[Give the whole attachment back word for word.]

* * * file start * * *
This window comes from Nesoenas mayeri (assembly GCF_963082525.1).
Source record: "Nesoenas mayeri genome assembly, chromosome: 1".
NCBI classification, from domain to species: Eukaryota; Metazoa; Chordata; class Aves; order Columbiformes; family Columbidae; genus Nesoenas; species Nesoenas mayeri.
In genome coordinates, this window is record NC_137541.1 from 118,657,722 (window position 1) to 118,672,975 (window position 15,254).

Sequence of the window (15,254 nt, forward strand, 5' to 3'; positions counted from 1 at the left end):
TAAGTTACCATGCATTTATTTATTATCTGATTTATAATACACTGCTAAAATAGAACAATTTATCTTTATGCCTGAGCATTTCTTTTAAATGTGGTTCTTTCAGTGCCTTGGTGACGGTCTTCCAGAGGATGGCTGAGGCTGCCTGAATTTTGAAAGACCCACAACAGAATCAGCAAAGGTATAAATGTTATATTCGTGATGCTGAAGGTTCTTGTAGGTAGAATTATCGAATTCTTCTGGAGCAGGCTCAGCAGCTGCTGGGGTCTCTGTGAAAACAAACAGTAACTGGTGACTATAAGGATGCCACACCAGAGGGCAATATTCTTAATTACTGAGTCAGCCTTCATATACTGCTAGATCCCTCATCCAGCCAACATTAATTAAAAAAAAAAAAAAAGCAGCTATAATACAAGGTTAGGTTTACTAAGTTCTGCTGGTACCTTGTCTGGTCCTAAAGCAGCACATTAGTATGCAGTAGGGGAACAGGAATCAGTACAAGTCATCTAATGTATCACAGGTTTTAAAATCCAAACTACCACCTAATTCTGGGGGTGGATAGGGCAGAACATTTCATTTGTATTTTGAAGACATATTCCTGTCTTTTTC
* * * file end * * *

This window comes from Nesoenas mayeri (assembly GCF_963082525.1).
Source record: "Nesoenas mayeri genome assembly, chromosome: 1".
NCBI classification, from domain to species: Eukaryota; Metazoa; Chordata; class Aves; order Columbiformes; family Columbidae; genus Nesoenas; species Nesoenas mayeri.
In genome coordinates, this window is record NC_137541.1 from 118,657,722 (window position 1) to 118,672,975 (window position 15,254).

Sequence of the window (15,254 nt, forward strand, 5' to 3'; positions counted from 1 at the left end):
TAAGTTACCATGCATTTATTTATTATCTGATTTATAATACACTGCTAAAATAGAACAATTTATCTTTATGCCTGAGCATTTCTTTTAAATGTGGTTCTTTCAGTGCCTTGGTGACGGTCTTCCAGAGGATGGCTGAGGCTGCCTGAATTTTGAAAGACCCACAACAGAATCAGCAAAGGTATAAATGTTATATTCGTGATGCTGAAGGTTCTTGTAGGTAGAATTATCGAATTCTTCTGGAGCAGGCTCAGCAGCTGCTGGGGTCTCTGTGAAAACAAACAGTAACTGGTGACTATAAGGATGCCACACCAGAGGGCAATATTCTTAATTACTGAGTCAGCCTTCATATACTGCTAGATCCCTCATCCAGCCAACATTAATTAAAAAAAAAAAAAAAGCAGCTATAATACAAGGTTAGGTTTACTAAGTTCTGCTGGTACCTTGTCTGGTCCTAAAGCAGCACATTAGTATGCAGTAGGGGAACAGGAATCAGTACAAGTCATCTAATGTATCACAGGTTTTAAAATCCAAACTACCACCTAATTCTGGGGGTGGATAGGGCAGAACATTTCATTTGTATTTTGAAGACATATTCCTGTCTTTTTC